Supplementary Figure 8 Generation of Fzd3 mutant mice.

(a) Schematic representation of the knockout first allele (modified from EUCOMM). A cassette containing FTR–Engrailed–2 exon–IRES–LacZ–loxP–neo–FRT–loxP was inserted in intron 2. In Fzd3ko/ko mice, three mRNAs isoforms are produced. In the first, the engrailed2 splice acceptor is “ignored” leading to the production of the wild type transcript. In the second, the engrailed–2–LacZ fusion cassette is transcribed as expected. In the third, a cryptic splice donor in the engrailed–2 exon results in a premature and aberrant splicing of the engrailed–2–LacZ cassette with the insertion of 115 nucleotides between exons 2 and 3 of the wild type mRNA (red box). (b) The conditional allele was obtained by removal of the FTR–Engrailed–2 –IREs–LacZ–loxP–neo–FRT cassette upon crossing with ROSA26–Flp. Exon 3 is flanked by two loxP sites thereby allowing its conditional excision. (c) In the null allele, exon 3 was deleted in the germline by crossing the conditional allele with PGK::Cre. (d) Sequence of the 115 nucleotides found in transcript 3. (e–h) Lateral views of sciatic nerves stained by anti–neurofilament 160 at E12.5 in wild type (e), Celsr3+/–;Fzd3+/– (f), Celsr2+/–;Celsr3+/–;Fzd3+/– (g) and Fzd3f/–;Isl1::Cre (h) embryos. Peroneal nerve (arrows), Tibial nerve (arrowhead). (i) Quantification of the deep peroneal nerve width at E12.5. Mean thickness of the dPN = 43.1 µm in the wild type (n = 10); 43.8 µm in Celsr3+/–;Fzd3+/– (n = 16); and 44.4 µm in Celsr2+/–;Celsr3+/–;Fzd3+/– (n = 10). ns: not significant, p=0.6337 for Celsr3+/–;Fzd3+/– vs wild type; p=0.2250 for Celsr2+/–; Celsr3+/–;Fzd3+/– vs wild type, unpaired t–test. Error bars are mean + s.e.m. (j) Incidence of different phenotypes in wild–type and mutant mice (green: normal; blue: thinning; red: severe reduction). Wild type: n = 32; Celsr3+/–;Fzd3+/–: n = 16; Celsr2+/–; Celsr3+/–;Fzd3+/–: n = 10; Fzd3f/–;Isl1::Cre: n = 12. E2 and E3: exons 2 and 3 of the Fzd3 gene. En2: Engrailed–2 exon, pA: polyadenylation site SA: splice acceptor, SD: splice donor. Scale bar: 200 µm.

Supplementary Figure 9 Celsr3 and Fzd3 interact with GFRα1, Ret and ephrinA5.

(a) Co–IP assays of Myc–ephrinA2/5 and Vangl2–DsRed in transfected HEK293T cells. Myc–ephrinA2 and Myc–ephrinA5 do not interact with Vangl2–DsRed. (b,c) Co–IP assays between Myc–GFRα1, Ret, ephrinA5 and Celsr3–eGFP(b) or Fzd3–eGFP (c) in transfected HEK293T cells. Myc– GFRα1, Ret, ephrinA5 can interact with Celsr3–eGFP and Fzd3–eGFP. (d,e) Co–IP assays between Myc–EphA7 and Celsr3–eGFP(d) or Fzd3–eGFP (e) in transfected HEK293T cells. Myc–EphA7 does not interact with Celsr3–eGFP and Fzd3–eGFP. Full length blots are shown in Supplementary Fig. 11.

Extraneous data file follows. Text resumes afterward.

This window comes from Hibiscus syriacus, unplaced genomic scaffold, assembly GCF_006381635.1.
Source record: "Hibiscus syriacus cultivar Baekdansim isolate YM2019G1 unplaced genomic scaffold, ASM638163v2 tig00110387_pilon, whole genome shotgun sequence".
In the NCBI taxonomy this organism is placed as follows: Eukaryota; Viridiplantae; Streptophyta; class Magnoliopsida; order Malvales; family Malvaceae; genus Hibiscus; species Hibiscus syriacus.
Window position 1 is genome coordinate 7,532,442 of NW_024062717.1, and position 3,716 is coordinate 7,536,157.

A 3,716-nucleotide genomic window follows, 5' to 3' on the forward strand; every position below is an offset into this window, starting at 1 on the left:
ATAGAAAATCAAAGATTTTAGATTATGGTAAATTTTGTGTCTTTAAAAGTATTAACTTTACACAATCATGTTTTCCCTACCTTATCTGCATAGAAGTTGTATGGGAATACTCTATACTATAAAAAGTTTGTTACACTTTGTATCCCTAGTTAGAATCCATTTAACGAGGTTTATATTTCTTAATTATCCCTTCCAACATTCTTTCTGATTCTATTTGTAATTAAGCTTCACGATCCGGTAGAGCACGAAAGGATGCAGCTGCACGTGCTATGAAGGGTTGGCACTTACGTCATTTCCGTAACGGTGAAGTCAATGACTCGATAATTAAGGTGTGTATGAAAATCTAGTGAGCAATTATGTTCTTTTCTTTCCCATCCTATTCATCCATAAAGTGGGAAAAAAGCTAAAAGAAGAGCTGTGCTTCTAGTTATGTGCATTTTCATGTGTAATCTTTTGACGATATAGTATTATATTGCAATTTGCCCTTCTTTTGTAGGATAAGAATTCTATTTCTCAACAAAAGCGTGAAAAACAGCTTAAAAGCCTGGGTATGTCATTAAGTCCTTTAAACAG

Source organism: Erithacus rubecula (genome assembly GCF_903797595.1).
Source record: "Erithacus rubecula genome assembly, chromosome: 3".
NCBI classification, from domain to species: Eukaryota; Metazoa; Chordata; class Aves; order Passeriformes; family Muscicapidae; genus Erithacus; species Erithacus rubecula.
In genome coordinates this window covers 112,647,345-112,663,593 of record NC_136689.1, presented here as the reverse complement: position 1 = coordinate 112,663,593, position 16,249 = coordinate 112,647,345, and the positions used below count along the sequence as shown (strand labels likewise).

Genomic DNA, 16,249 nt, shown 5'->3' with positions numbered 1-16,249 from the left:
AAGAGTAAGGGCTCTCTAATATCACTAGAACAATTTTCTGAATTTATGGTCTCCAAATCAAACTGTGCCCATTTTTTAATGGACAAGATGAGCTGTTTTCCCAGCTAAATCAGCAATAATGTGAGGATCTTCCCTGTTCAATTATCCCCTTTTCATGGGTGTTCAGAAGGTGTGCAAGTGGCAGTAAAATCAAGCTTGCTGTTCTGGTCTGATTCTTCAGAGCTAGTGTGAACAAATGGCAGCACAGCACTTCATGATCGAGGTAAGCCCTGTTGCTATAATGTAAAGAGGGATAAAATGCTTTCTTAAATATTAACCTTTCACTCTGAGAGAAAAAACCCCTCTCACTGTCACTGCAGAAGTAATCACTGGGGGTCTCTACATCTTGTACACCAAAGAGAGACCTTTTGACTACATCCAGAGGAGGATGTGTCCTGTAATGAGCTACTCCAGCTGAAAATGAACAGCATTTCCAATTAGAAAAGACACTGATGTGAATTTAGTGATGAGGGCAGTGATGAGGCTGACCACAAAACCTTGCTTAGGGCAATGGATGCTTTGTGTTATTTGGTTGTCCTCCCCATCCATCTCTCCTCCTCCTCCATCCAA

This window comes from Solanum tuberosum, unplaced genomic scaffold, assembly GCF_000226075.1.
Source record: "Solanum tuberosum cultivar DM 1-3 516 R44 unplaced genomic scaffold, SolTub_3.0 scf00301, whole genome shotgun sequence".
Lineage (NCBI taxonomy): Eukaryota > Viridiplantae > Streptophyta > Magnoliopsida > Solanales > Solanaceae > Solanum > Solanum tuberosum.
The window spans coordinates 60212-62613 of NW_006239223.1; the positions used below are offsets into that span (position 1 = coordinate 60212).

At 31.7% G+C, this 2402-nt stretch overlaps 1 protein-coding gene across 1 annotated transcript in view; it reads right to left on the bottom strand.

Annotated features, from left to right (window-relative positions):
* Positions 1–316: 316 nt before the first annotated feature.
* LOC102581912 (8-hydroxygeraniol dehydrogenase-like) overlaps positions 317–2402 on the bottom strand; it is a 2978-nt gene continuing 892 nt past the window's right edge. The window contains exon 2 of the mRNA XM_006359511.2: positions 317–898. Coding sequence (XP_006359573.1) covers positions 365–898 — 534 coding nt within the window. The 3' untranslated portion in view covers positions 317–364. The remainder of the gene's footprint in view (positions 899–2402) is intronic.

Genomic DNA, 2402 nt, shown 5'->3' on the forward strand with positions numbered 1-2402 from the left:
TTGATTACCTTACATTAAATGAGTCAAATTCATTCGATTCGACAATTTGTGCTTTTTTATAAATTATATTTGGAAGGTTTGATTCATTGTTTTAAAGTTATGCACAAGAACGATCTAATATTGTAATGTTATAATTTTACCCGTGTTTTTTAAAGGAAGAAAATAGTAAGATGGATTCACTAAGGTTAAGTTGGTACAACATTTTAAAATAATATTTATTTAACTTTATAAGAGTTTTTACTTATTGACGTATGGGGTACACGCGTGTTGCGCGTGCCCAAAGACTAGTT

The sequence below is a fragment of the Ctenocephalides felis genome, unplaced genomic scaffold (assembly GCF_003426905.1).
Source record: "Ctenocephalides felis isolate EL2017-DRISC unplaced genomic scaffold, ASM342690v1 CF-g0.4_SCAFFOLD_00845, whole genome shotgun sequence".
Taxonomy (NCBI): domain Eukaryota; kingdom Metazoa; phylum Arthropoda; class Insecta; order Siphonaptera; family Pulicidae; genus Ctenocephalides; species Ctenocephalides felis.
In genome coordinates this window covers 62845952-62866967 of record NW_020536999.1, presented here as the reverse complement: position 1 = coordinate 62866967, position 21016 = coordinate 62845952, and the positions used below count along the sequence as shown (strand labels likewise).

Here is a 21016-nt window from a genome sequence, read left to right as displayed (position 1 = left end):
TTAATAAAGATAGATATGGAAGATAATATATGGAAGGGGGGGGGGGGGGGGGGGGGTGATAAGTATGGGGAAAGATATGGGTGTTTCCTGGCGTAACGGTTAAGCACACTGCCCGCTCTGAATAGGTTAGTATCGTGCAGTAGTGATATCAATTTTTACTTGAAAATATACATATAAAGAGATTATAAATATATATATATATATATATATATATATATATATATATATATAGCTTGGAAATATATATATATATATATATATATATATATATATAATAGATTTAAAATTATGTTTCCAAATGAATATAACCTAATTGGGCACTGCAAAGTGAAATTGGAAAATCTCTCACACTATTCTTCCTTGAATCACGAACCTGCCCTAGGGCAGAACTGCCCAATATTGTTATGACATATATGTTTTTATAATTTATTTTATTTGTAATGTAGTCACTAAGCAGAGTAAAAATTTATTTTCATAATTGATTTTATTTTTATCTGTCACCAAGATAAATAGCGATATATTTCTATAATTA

Supplementary Figure 10 Schematic summary of the function of Celsr3 in pathfinding of LMCL axons.

(a,b) In the wild type (a), LMCL axons are repelled by EphA forward signaling from ventral limb and attracted dorsally by GDNF and ephrinA reverse signaling. In Celsr3 mutants (b), LMCL axons are still able to respond to EphA forward and GDNF, but not to attractive ephrinA signaling. Hence they segregate from axons innervating the ventral limb, engage in the common peroneal nerve, but fail to progress beyond the location where the peroneal nerve branches. (c) A model for the interaction between Celsr3/Fzd3 and ephrinA reverse signaling. EphAs in dorsal mesenchymal cells bind to ephrinAs in axon growth cones, which recruits Ret, Celsr3, and Fzd3, and attracts axons into the dorsal limb.

Supplementary Figure 11 Full-length pictures of western blots.

(a) Full length blots for Fig. 6f. The membrane was cut according to the molecular weight and incubated with indicated antibodies. (b) Full length blots for Fig. 7j. Fzd3–eGFP was further detected by a chick α–GFP antibody due to a high background generated by the same rabbit α–GFP antibody used in IP. (c) Full length blots for Supplementary Fig. 7k. (d) Full length blots for Supplementary Fig. 9a. (e) Full length blots for Supplementary Fig. 9b. (f) Full length blots for Supplementary Fig. 9c. (g) Full length blots for Supplementary Fig. 9d. (h) Full length blots for Supplementary Fig. 9e.

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Chai, G., Zhou, L., Manto, M. et al. Celsr3 is required in motor neurons to steer their axons in the hindlimb. Nat Neurosci 17, 1171–1179 (2014).